U.S.-Backed Syrian Forces Eye Raqqa After Seizing Tabqa Dam From ISIS

A member of the US-backed Syrian Democratic Forces (SDF), made up of an alliance of Arab and Kurdish fighters, removes an ISIS group flag in the town of Tabqa, about 55 kilometres (35 miles) west of Raqqa city, on April 30, 2017. Delil Souleiman/AFP/Getty

The black and white flag of the Islamic State militant group (ISIS) being lowered over the rooftops of a liberated former stronghold is an increasingly familiar sight in Syria and Iraq over the last two years

On Wednesday, U.S.-backed coalition forces announced that they had fully seized the town of Tabqa and a key dam of the same name.

The strategic victories lay on the route to Raqqa, the jihadist group's largest Syrian hub, some 40 kilometers west of the city that serves as the de-facto capital of its self-declared caliphate.

The Syrian Democratic Forces (SDF), an alliance of Kurdish and Arab fighters, have battled ISIS in the area for weeks for control of the dam, and have finally driven all of its fighters from Tabqa town.

Their victory came: "Thanks to the sacrifices of the SDF's heroes and with the full, unlimited support of the U.S.-led international coalition," SDF spokesman Talal Silo told Reuters.

Brett McGurk, the U.S. special envoy for the global coalition fighting ISIS, tweeted confirmation of Tabqa's liberation. "Confirmed: ISIS defeated in Tabqa Dam and Tabqa City, now in hands of Syrian Democratic Forces, led by its Syrian Arab Coalition," McGurk wrote.

Read more: What to know about the coming battle for Raqqa

Tabqa dam, Syria's largest, is located along the Euphrates River and the jihadist group's control of its surrounding area had raised concerns about damage to the key piece of infrastructure and fears of possible collapse and catastrophic flooding.

The U.S.-led coalition is supporting the SDF with air power and special forces advisors in the battle for the dam, which was initiated by a daring raid behind enemy lines in March.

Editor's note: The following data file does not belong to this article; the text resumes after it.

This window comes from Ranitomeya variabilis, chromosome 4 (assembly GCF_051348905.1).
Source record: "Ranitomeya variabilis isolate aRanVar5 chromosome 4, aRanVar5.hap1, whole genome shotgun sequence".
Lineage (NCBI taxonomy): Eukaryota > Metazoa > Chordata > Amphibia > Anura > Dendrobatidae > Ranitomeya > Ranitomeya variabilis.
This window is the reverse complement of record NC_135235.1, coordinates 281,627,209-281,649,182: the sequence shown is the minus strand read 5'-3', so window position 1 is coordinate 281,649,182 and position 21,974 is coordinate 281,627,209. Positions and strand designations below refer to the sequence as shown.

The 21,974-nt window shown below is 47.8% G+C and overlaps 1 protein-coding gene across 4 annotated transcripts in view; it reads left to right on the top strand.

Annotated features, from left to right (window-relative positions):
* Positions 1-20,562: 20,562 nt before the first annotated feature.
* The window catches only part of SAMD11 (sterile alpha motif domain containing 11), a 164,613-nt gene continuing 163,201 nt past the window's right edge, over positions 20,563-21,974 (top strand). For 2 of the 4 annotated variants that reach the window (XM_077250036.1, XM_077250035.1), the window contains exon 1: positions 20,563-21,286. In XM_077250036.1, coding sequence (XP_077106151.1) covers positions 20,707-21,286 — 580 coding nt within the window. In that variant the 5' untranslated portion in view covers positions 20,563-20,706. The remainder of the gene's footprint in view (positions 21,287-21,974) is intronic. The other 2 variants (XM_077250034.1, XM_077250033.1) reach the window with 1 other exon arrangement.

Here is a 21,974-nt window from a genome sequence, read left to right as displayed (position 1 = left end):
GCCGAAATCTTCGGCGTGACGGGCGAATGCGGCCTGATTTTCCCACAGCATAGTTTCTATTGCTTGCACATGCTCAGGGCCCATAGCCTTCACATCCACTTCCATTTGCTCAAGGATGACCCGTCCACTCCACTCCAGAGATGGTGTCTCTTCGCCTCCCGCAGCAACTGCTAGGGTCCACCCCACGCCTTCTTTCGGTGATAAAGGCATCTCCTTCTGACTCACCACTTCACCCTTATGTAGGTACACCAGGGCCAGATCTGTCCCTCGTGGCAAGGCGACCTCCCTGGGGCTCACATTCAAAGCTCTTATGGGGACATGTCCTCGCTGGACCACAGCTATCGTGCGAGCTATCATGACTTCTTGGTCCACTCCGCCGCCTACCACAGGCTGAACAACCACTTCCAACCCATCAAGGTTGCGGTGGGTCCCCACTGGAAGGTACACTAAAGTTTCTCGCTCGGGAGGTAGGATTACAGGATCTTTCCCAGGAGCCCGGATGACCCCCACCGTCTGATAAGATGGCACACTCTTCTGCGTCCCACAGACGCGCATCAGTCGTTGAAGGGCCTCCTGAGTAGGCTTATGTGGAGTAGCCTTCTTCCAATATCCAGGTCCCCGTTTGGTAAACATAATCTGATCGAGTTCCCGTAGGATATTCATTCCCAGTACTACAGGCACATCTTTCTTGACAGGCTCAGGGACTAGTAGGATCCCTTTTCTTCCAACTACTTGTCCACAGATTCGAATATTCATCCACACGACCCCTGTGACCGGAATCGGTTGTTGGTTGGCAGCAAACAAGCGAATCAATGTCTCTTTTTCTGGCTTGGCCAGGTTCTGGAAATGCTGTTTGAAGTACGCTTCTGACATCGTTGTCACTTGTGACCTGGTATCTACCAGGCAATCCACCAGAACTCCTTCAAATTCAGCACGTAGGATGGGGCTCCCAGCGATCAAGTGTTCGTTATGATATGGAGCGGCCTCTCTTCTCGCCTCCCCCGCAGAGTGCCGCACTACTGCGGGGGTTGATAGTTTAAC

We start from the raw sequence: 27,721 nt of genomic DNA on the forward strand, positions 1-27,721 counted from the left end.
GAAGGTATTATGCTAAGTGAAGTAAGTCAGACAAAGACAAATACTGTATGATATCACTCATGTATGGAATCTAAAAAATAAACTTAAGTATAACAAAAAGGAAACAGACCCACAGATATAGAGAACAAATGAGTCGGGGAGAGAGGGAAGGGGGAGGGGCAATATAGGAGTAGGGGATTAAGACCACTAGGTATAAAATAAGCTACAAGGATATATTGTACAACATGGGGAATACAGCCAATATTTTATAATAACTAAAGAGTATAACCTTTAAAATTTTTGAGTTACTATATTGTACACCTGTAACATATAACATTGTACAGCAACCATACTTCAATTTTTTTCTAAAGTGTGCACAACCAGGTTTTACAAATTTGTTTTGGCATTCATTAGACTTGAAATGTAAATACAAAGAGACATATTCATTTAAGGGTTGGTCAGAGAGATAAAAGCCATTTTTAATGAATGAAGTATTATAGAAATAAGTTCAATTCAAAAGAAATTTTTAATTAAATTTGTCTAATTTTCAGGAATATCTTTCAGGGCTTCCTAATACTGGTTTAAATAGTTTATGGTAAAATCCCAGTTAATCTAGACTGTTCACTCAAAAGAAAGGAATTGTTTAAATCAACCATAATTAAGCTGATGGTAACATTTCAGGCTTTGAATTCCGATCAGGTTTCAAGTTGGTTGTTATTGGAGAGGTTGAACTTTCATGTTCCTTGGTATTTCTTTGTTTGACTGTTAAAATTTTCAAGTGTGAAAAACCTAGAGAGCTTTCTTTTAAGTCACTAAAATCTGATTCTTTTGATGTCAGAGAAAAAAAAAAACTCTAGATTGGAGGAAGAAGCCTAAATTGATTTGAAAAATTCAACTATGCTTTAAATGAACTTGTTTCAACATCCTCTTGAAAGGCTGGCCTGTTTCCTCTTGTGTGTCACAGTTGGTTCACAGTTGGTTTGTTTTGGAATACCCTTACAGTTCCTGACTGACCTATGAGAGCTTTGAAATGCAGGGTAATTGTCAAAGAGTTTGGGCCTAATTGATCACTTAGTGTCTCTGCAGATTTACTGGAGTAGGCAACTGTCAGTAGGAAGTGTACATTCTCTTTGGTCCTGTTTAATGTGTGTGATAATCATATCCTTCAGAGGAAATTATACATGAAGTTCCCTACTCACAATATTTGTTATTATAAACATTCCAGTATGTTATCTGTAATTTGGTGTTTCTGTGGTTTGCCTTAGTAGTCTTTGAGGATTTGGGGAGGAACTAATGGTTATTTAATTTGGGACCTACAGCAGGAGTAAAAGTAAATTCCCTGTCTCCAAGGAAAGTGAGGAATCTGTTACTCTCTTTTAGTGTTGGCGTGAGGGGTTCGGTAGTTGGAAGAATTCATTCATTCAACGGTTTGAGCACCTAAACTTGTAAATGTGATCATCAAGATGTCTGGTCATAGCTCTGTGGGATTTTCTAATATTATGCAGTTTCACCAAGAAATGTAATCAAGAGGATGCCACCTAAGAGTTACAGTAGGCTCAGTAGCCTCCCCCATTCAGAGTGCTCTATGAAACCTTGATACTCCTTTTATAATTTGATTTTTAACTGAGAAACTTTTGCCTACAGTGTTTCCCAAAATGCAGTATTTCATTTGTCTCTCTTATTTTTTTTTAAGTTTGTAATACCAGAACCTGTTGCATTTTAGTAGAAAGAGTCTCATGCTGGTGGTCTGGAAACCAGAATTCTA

According to the coalition, ISIS has used the dam area as a key attack planning base.

Victory in Raqqa would be a critical success for both the international coalition and local ground forces. The city's liberation would release ISIS's stranglehold on a strategic location where it has had the time and space to plan international attacks, such as the November 2015 suicide bomb and gun assault in Paris.

The coalition estimated at the end of the March that "anywhere between 3,000-3,500 ISIS fighters" remained inside Raqqa, but would not provide an estimate on how many of those were foreign fighters that may attempt to return to their home countries.

The surrounding hills of Raqqa have served as the scene for gruesome beheading videos of western hostages—James Foley, Steven Sotloff, Peter Kassig, David Haines and Alan Henning. Inside the city, it has imposed its brutal brand of ultra-conservative Islamic law.

As the jihadist group prepares for the street-to-street battles for the city, it has allowed foreign fighter families to flee but prevented civilians from leaving the city.

It is a tactic the group has used in other strongholds it has lost, such as Manbij in northern Syria and Ramadi in western Iraq. As in the northern Iraqi city of Mosul, where an Iraqi coalition is battling ISIS for control, the group's fighters have likely fortified the city with booby traps, preparing to defend the city with suicide car bombs and sniper fire.

In February, America's top commander leading the fight against ISIS in Iraq, Lieutenant General Stephen Townsend, said Raqqa and Mosul would be retaken within six months. That estimate is likely to be extended due to the stiff resistance that ground forces are expected to encounter in central Raqqa, as they have in western Mosul.